ترول ایرانی

گالری عکس

Category “Wisconsin’s Budget Mess”

7th Circuit Court of Appeals Uphold Act 10

So unions, you want to go all the way to the U.S. Supreme Court?

Deal­ing unions their lat­est loss in court, a fed­eral appeals court Fri­day upheld Gov. Scott Walker’s tight lim­its on col­lec­tive bar­gain­ing for most pub­lic employees.

The rul­ing by the three-judge panel upheld a Sep­tem­ber deci­sion by U.S. Dis­trict Judge William Con­ley in Madi­son that the law known as Act 10 does not infringe on the rights of gov­ern­ment workers.

Act 10 does not vio­late the First or Four­teenth Amend­ments to the United States Con­sti­tu­tion. We there­fore affirm the dis­trict court’s judg­ment in favor of the state,” the rul­ing reads.

The law stip­u­lates that gov­ern­ment employee unions can nego­ti­ate over wages but noth­ing else, and that any pay increases can be no higher than the rate of infla­tion, except where vot­ers approve them by ref­er­en­dum. The law also dic­tates that unions can­not be rec­og­nized by the state or local gov­ern­ments unless 51% of all poten­tial mem­bers — not just those vot­ing — sup­port the union in annual elections.

Two unions rep­re­sent­ing local employ­ees through­out Dane County sued in July 2011 in fed­eral court in Madi­son con­tend­ing the law vio­lates their rights to free­dom of asso­ci­a­tion and equal pro­tec­tion under the law.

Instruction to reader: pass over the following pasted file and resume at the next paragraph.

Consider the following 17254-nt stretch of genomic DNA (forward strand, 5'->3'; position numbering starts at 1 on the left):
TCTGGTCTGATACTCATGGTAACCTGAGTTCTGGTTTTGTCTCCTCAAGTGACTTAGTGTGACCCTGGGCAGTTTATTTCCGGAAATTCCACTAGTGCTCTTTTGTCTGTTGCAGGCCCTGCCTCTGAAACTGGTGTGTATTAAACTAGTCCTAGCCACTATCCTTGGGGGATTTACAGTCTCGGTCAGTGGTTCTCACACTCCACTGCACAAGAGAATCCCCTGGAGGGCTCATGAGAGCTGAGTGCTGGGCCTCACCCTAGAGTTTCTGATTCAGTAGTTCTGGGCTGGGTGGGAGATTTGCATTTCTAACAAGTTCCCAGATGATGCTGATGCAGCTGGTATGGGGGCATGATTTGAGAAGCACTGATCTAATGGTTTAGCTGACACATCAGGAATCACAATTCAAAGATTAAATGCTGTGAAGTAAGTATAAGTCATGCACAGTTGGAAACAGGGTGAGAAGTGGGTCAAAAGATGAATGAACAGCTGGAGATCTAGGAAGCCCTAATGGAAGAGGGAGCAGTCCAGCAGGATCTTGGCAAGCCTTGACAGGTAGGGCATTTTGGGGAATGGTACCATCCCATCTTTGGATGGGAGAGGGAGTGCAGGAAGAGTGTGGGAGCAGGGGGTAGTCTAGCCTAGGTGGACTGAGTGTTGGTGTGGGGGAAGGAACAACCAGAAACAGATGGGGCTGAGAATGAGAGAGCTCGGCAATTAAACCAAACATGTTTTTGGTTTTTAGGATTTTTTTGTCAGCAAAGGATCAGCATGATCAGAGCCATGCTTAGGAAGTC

This dif­fer­ence is likely of no com­fort to plain­tiffs, but the First Amend­ment does not require an affir­ma­tive response from gov­ern­men­tal enti­ties; it sim­ply requires the absence of a neg­a­tive restric­tion,” Con­ley wrote in his own deci­sion last year. “Under Act 10, gen­eral employ­ees remain free to asso­ciate and rep­re­sent employ­ees and their unions remain free to speak; munic­i­pal employ­ers are sim­ply not allowed to listen.”

Act 10 is still before the Wis­con­sin State Supreme Court, with a rul­ing expected in the next cou­ple of months.

Leave a Comment

UW Slush Fund Grew to $1.7 Billion">UW Slush Fund Grew to $1.7 Billion

The Regents are do do things, right?

New fig­ures from the Uni­ver­sity of Wis­con­sin Sys­tem show the system’s reserves stood at $1.7 bil­lion at the end of March.

The sys­tem released data Thurs­day that shows cam­puses had a com­bined $1.61 bil­lion in uncom­mit­ted reserves. About $121 mil­lion was committed.

The fig­ures also project the sys­tem will have $1.1 bil­lion in uncom­mit­ted reserves and $205 mil­lion in com­mit­ted reserves on June 30, the end of the state’s fis­cal year.

Sys­tem offi­cials have taken intense crit­i­cism over the last year for build­ing mas­sive reserves while rais­ing tuition year after year.

The most recent bud­get called for a tuition freeze on stu­dents attend­ing the UW System.

Leave a Comment

Image of the Day

(Via Face­book)

This is from 2012 data in an analy­sis from the Mer­ca­tus Cen­ter, a think tank house at George Mason University.


Con­grat­u­la­tions Wis­con­sin, we have one of the most sol­vent state bud­gets in the nation.

Act 10, doing great things for the Bad­ger State three-years running.

Leave a Comment

Meanwhile…in Illinois

Just pass­ing this along.

Leg­is­la­tors passed an over­haul of the state public-employee retire­ment sys­tem Tues­day, cut­ting ben­e­fits for work­ers and retirees in a move that sets up a likely court bat­tle with orga­nized labor.